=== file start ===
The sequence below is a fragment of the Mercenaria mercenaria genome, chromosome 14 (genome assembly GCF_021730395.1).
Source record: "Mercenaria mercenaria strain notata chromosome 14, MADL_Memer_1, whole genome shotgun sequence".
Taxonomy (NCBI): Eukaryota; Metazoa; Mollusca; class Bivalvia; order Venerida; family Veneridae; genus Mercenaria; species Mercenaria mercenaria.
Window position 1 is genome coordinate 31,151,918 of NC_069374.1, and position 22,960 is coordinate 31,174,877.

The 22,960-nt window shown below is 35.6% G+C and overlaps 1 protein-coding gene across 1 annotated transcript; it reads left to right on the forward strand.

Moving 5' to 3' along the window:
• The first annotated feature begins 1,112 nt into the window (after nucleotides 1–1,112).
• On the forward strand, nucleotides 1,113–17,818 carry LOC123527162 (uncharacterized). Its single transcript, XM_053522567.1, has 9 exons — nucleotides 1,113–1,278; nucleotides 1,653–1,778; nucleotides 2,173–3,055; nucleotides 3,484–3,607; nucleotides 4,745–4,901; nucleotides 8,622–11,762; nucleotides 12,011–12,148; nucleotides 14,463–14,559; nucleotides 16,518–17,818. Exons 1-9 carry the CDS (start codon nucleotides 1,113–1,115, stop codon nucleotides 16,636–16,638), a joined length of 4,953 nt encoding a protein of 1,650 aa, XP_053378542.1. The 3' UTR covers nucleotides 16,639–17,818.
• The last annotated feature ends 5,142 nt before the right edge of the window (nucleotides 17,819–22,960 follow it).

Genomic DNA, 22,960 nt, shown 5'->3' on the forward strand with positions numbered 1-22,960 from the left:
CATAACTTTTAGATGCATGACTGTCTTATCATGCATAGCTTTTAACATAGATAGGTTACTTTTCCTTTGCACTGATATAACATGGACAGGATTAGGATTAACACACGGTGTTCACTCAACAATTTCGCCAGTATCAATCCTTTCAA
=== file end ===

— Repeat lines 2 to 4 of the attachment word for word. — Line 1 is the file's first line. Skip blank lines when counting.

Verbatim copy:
Source record: "Mercenaria mercenaria strain notata chromosome 14, MADL_Memer_1, whole genome shotgun sequence".
Taxonomy (NCBI): Eukaryota; Metazoa; Mollusca; class Bivalvia; order Venerida; family Veneridae; genus Mercenaria; species Mercenaria mercenaria.
Window position 1 is genome coordinate 31,151,918 of NC_069374.1, and position 22,960 is coordinate 31,174,877.